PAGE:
April 25, 2016
COMMENT: Men and women of my generation like Kassim Ahmad, A Kadir Jasin, Zainuddin Maidin, Abdullah ‘Kok Lanas’ Ahmad, Yahaya Ismail (Pak Ya), Dr. M. Bakri Musa, S. Thayaparan, Mariam Mokthar, Zainah Anwar, Dean Johns, John Berthelsen, Terence Netto, the Late Bernard “Zorro” Khoo, Hishamuddin Rais, Haris Ibrahim, Dr. Lim Teck Ghee, and Kee Thuan Chye, to name a few, find great pleasure in writing to share their views, thoughts, and ideas.
What they all have in common is the courage of their convictions. Others, mainly politicians in power, like to talk and do so profusely, often blowing hot air and accomplishing zilt.
It is tough to write, and tougher to do it well; it requires the ability to think clearly and write succinctly , a good command of language, and the courage to be controversial. More importantly, it requires the writer take a stand on issues and bear the consequences of challenging conventional wisdom. Unlike talking (making sounds), one cannot retract what is written.
Kassim Ahmad (pic above), who I knew since 1960 when he was a young and good looking lecturer in the Malay Studies Department, The University of Malaya, Pantai Valley, Kuala Lumpur, is a prolific author and a public intellectual of my generation. I know him to be courageous, committed, willing to take the heat of controversy and unafraid of damnation. He has remained steadfast and true to his ideals and principles. For this reason, I feel I should share his article, Why I write, with all of us.
Now in his eighties, Pak Kassim, as I know him endearingly, still writes and reads a lot. I am a Kassim Ahmad fan because he is an intellectual pacesetter from my home state Kedah Darul Aman and my role model for his humility and frugal lifestyle.
I cannot but mention Tun Dr. Mahathir Mohamad. Although I may differ with our 4th Prime Minister on politics, Kassim Ahmad and I, and our mutual friend in the US, Dr. M. Bakri Musa, agree that the Tun is unique because he is a writer and a talker in equal measure. The Tun, who is also from Kedah, is first among equals of our generation when it comes to writing, and excels in the art of talking with the guts to put his ideas into action.–Din Merican
Why I write
by Kassim Ahmad*
I developed a penchant for writing when I was in secondary school. It was to create a world of my own, a world beyond and above reality, a utopia, so to speak, within the bounds of reason. It means a world that can be realized, a just world, in other words.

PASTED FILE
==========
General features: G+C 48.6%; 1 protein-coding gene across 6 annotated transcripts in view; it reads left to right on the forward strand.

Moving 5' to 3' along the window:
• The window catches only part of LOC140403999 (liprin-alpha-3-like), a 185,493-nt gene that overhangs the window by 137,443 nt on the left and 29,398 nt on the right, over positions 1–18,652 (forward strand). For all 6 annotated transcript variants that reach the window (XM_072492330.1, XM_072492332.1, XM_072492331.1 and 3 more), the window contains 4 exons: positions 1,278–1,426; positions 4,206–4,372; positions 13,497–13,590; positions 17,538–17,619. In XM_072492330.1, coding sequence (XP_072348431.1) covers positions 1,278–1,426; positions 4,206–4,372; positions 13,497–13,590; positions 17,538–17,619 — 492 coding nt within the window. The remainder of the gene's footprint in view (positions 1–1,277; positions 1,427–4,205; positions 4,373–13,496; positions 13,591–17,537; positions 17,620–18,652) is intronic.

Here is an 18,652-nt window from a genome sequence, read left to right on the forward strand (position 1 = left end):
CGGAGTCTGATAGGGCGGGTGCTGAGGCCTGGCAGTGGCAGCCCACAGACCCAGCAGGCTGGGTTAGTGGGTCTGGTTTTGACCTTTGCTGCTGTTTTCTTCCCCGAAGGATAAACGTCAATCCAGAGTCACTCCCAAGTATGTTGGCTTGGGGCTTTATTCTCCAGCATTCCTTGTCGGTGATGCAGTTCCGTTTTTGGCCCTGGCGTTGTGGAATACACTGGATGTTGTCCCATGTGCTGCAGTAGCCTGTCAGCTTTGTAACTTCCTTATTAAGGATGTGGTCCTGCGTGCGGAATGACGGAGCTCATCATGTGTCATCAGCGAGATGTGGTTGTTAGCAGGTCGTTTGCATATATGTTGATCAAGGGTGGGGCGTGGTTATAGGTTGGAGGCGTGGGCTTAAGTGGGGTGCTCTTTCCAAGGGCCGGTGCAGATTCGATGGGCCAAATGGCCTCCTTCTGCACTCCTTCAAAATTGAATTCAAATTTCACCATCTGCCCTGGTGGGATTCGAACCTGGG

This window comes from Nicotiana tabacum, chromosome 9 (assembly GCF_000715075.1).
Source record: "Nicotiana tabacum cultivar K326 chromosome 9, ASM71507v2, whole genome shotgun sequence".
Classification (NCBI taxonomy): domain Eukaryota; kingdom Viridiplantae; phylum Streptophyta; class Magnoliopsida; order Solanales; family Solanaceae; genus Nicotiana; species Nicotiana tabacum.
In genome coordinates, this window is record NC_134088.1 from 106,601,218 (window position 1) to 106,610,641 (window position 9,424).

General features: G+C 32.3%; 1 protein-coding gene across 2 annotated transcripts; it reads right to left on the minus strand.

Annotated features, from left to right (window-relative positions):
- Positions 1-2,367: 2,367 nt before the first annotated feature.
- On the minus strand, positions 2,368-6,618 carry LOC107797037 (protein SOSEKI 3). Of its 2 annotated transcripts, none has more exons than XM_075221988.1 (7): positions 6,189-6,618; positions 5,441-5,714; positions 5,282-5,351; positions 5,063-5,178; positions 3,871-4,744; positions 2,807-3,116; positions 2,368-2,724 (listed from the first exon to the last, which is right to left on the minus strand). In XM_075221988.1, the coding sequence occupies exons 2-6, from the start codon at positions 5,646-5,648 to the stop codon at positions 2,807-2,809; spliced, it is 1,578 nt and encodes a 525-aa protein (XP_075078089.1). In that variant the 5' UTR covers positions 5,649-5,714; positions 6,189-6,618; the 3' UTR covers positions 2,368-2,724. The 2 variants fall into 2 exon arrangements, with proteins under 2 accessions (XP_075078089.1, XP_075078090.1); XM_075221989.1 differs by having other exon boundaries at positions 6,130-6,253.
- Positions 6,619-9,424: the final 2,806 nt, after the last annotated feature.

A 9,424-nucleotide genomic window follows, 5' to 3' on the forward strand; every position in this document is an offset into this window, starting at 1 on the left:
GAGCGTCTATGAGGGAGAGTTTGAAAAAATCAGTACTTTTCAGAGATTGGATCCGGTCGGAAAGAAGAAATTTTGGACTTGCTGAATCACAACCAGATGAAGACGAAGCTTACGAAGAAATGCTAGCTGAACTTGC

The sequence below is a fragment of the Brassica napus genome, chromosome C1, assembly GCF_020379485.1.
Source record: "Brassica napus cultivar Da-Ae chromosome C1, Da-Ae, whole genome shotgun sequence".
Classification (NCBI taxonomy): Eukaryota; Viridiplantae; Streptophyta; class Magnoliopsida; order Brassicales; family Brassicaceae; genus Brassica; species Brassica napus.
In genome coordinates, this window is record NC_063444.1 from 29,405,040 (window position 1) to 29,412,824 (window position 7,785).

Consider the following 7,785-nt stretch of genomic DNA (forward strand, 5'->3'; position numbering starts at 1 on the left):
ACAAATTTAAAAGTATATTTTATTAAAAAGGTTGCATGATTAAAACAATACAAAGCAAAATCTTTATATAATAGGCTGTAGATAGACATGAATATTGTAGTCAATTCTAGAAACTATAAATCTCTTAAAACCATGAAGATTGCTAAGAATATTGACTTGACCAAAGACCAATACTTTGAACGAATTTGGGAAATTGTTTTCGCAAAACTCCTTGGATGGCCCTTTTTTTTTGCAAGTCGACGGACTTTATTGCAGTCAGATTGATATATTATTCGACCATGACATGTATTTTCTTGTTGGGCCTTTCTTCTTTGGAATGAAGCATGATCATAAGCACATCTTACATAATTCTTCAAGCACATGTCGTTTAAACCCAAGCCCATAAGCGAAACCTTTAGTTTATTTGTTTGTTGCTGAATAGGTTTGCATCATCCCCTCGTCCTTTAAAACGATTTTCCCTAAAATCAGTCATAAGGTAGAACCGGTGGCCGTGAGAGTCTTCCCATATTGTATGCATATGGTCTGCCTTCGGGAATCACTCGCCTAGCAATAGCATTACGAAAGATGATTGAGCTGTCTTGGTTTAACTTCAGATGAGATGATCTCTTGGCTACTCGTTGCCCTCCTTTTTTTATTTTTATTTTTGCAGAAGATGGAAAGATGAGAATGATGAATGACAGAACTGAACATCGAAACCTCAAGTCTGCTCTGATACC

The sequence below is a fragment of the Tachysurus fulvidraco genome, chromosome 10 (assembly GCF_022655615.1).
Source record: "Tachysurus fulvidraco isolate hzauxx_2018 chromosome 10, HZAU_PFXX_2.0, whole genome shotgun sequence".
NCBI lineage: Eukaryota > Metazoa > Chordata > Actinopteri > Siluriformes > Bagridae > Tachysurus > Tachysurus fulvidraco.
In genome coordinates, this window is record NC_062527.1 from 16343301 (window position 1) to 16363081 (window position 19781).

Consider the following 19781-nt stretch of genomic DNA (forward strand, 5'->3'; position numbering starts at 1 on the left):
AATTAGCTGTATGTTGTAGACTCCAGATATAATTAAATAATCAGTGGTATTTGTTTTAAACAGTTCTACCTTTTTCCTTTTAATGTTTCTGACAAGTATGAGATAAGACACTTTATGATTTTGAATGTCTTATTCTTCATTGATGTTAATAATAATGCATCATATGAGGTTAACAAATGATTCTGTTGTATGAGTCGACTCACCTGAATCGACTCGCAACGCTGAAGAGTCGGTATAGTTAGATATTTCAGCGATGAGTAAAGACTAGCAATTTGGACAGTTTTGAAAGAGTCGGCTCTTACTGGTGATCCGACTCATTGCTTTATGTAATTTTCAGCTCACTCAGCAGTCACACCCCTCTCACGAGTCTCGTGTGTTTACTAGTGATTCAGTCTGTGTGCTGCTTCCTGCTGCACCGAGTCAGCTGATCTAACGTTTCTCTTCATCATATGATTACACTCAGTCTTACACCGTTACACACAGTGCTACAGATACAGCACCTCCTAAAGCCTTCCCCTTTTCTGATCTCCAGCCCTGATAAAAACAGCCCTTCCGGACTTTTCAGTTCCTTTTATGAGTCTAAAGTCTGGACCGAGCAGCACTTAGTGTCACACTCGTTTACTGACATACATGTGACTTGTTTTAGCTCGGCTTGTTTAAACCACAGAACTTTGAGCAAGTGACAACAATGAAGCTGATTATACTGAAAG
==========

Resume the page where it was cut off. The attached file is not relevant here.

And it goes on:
I write to please no man, although many men and women are, in fact, enthralled by my writings, and ask me to go on writing. I write to uphold the truth. I make no apologies for being a monotheist, in the footsteps of the true great masters, prophet-messengers of our One Creator, — a religion of submission, to wit, a mukmin, a believer in the existence of one lawful God.
I also make no apologies for believing in the divinely-protected Quran, a scripture given in Arabic to an Arab Prophet Muhammad. I say protected, because I know it is protected by a mathematically-awesome-imposible-to-imitate structure based on 19. (See Quran, 74: 30). It is what has come to be known as Code 19.
All prophet-messengers are without exception are submitters to God, monotheists and believers. The great names include Abraham, Moses, Jesus and Muhammad. Jesus was one of the great monotheists of his time. When I stated that Jesus was not a Christian, but a monotheist, a submitter and a believer, most Christians were up in arms against me. Let me repeat, I write to please no man; I write to the uphold the truth, although the truth is bitter. The doctrine of Trinity was promulgated by the Christian Church in the Council of Nicaea in 315 A.D., long after Jesus was dead.
One Christian reader asked why Jesus had no father; he must be the son of God, he argued. Another claimed that Christians felt the Trinity in the marrow of their bones. The current Pope Francis, a “peoples’ pope”, who when he visited the United States recently never talked about doctrine, but talked about the down-trodden and about inter-religious dialogue. The Pope knows better.
It is a truism that one should not discuss religion. “It is sensitive.” Again I say I write to please no man. I write to uphold the truth, although most people do not like the truth.
What the is the truth? asked Pilate, the Roman governor charged with judging Jesus, whom he found not guilty of rebellion. This is what I call “the Mother of All Questions”. Does the truth exist objectively? To Jesus it does, for he said, “The truth will set you free.”
To answer this question is to answer all questions. Why did God create this world? One answer among many goes, “God created the heavens and the other with truth.” (Quran, 22: 44) What does that mean? It means all orders of creations submit to the law of truth. It means God is the truth.
Some clever people might asks, “Can God contravene His own law of truth?” The answer is of course He can, but God will not act against Himself. That would mean two gods who would fight for dominion. That is impossible. As to the atheist, who says religion is the opium of the masses, challenge him to create one that will last beyond his lifetime.
*KASSIM AHMAD is a freelance writer. His website is www.kassimahmad.blogspot.com